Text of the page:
These are my personal thoughts about hybrid lasers as I have used both erbium, CO2, and non-ablative wavelengths from 1927 to 1550 over the past decade. I am only basing my viewpoints on experience, my time as an investigator with Fraxel as well as other laser companies, in addition to referencing various research papers in the past 10 years.
Let’s set a few points clear. Firstly, I practice in Brisbane Australia, my personal patient demographic is between 40 to 70 years of age, with lots of prior UV exposure. Majority of my patients will have at least one sunspot, many with dozens. I do see the extreme of solar damage in Australia as the Gold & Sunshine Coast is only an hour away.
Secondly, I do use SCITON devices including their BBL, ProFractional, Fully Ablative Erbium as well as their 1064nm vascular laser. Sciton Erbium is probably equal to my CO2 in the context of the number of times I employ this device (at least 3-6 times a day for the past decade). The majority of my work is around 400 microns minimum, going to 1400 microns occasionally. This is 4 to 14 times what HALO can give me. The above refers to ‘fractional mode’, however most of the time when I use erbium I am in the fully ablative at 400 to 1000 microns. Once again well beyond the range of HALO.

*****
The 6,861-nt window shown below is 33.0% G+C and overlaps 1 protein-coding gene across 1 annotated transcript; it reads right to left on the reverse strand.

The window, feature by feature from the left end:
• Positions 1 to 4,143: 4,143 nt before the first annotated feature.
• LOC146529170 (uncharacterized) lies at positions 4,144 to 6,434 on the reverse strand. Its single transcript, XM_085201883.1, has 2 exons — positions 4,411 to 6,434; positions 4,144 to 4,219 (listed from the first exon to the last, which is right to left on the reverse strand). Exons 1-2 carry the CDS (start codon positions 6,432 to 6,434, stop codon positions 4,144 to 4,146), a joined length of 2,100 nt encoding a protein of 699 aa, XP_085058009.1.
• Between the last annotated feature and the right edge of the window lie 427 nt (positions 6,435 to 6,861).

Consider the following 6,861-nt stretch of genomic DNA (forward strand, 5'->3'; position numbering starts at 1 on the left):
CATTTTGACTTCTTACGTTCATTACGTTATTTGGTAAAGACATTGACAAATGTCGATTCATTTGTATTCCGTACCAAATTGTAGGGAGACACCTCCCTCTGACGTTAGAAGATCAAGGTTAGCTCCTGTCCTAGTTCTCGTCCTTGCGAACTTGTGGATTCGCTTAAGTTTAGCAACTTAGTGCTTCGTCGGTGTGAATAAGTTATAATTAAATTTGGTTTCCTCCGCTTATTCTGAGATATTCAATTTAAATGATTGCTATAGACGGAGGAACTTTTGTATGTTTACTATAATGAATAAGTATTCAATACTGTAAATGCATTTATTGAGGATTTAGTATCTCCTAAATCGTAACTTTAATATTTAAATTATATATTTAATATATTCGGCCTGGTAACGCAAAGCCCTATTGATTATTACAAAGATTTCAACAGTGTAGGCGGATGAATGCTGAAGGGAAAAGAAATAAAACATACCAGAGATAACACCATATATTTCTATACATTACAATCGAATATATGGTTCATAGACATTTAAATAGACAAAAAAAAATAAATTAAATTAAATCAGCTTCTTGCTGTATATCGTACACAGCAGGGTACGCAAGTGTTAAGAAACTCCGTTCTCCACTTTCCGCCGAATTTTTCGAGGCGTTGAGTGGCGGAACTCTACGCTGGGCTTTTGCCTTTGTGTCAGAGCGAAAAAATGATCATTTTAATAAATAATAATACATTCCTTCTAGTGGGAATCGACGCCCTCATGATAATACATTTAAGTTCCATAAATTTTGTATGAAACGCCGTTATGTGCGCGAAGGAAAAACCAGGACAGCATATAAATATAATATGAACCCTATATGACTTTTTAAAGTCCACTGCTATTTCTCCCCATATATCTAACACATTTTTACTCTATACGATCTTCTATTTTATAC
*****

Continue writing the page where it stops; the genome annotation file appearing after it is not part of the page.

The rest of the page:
What about my nurses? Well, my ethos in clinical practice is to provide the BEST outcomes with minimal risks, downtime & expense to the patient. On this basis I prefer my clinical team to practice at the cutting edge of technology. This is why we add 3 to 4 devices every 6 months. Lasers come and go at Cutis Clinic. Some lasers are outdated very quickly, the ones that we employ most often are probably the pick of the bunch!
What is the most common laser wavelength I employ for skin rejuvenation?
In the context of skin rejuvenation, we prefer the 1927 wavelength. This is of course Fraxel Dual, the ‘Dual’ side of this name uses a very similar wavelength as HALO (1550 vs 1470). In the context of all the lasers we have at Clinic Cutis, the NA wavelengths greater than 1927 are usually underwhelming. If I require minimal downtime with maximal results, my usual equipment of choice is the 1927 LaseMD as it treats pigment better than deeper NA wavelengths. If I require a ‘hybrid’ wavelength my pick would be the CO2. This can be dialled in at various power levels & various densities to give bespoke healing times. I do have access to the HALO erbium wavelength of 2940, albeit a density limit of 22%. The flipside is that I can deliver 15 times the depth of HALO if so required.